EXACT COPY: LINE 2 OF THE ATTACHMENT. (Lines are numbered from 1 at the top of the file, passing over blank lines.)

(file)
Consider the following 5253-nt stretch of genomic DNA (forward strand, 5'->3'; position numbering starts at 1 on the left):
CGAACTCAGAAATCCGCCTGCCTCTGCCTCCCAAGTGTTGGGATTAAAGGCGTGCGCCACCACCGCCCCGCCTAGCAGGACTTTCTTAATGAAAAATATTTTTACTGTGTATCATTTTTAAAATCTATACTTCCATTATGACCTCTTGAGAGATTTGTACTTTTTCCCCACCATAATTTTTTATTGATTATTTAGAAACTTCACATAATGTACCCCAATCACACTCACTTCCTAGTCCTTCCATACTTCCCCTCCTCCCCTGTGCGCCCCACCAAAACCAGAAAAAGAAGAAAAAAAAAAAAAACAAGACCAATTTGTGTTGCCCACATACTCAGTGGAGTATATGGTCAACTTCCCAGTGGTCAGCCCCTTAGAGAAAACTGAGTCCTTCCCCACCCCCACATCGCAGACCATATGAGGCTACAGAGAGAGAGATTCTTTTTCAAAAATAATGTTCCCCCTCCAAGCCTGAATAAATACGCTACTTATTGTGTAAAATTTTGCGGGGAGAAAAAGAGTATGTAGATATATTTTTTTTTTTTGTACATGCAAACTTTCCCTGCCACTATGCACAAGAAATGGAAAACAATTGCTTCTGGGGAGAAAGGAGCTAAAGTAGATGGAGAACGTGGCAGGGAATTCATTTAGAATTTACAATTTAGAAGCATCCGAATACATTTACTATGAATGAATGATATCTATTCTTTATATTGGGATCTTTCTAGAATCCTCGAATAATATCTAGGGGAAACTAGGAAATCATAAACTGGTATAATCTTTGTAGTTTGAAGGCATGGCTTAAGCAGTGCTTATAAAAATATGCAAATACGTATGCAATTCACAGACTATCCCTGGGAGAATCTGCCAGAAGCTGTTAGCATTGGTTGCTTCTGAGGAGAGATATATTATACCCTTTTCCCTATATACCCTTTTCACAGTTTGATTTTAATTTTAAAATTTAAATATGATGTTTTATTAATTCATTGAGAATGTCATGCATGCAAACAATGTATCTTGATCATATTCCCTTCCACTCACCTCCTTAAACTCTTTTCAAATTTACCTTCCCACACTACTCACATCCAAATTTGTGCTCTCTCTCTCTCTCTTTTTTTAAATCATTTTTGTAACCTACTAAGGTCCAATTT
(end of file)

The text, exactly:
CGAACTCAGAAATCCGCCTGCCTCTGCCTCCCAAGTGTTGGGATTAAAGGCGTGCGCCACCACCGCCCCGCCTAGCAGGACTTTCTTAATGAAAAATATTTTTACTGTGTATCATTTTTAAAATCTATACTTCCATTATGACCTCTTGAGAGATTTGTACTTTTTCCCCACCATAATTTTTTATTGATTATTTAGAAACTTCACATAATGTACCCCAATCACACTCACTTCCTAGTCCTTCCATACTTCCCCTCCTCCCCTGTGCGCCCCACCAAAACCAGAAAAAGAAGAAAAAAAAAAAAAACAAGACCAATTTGTGTTGCCCACATACTCAGTGGAGTATATGGTCAACTTCCCAGTGGTCAGCCCCTTAGAGAAAACTGAGTCCTTCCCCACCCCCACATCGCAGACCATATGAGGCTACAGAGAGAGAGATTCTTTTTCAAAAATAATGTTCCCCCTCCAAGCCTGAATAAATACGCTACTTATTGTGTAAAATTTTGCGGGGAGAAAAAGAGTATGTAGATATATTTTTTTTTTTTGTACATGCAAACTTTCCCTGCCACTATGCACAAGAAATGGAAAACAATTGCTTCTGGGGAGAAAGGAGCTAAAGTAGATGGAGAACGTGGCAGGGAATTCATTTAGAATTTACAATTTAGAAGCATCCGAATACATTTACTATGAATGAATGATATCTATTCTTTATATTGGGATCTTTCTAGAATCCTCGAATAATATCTAGGGGAAACTAGGAAATCATAAACTGGTATAATCTTTGTAGTTTGAAGGCATGGCTTAAGCAGTGCTTATAAAAATATGCAAATACGTATGCAATTCACAGACTATCCCTGGGAGAATCTGCCAGAAGCTGTTAGCATTGGTTGCTTCTGAGGAGAGATATATTATACCCTTTTCCCTATATACCCTTTTCACAGTTTGATTTTAATTTTAAAATTTAAATATGATGTTTTATTAATTCATTGAGAATGTCATGCATGCAAACAATGTATCTTGATCATATTCCCTTCCACTCACCTCCTTAAACTCTTTTCAAATTTACCTTCCCACACTACTCACATCCAAATTTGTGCTCTCTCTCTCTCTCTTTTTTTAAATCATTTTTGTAACCTACTAAGGTCCAATTT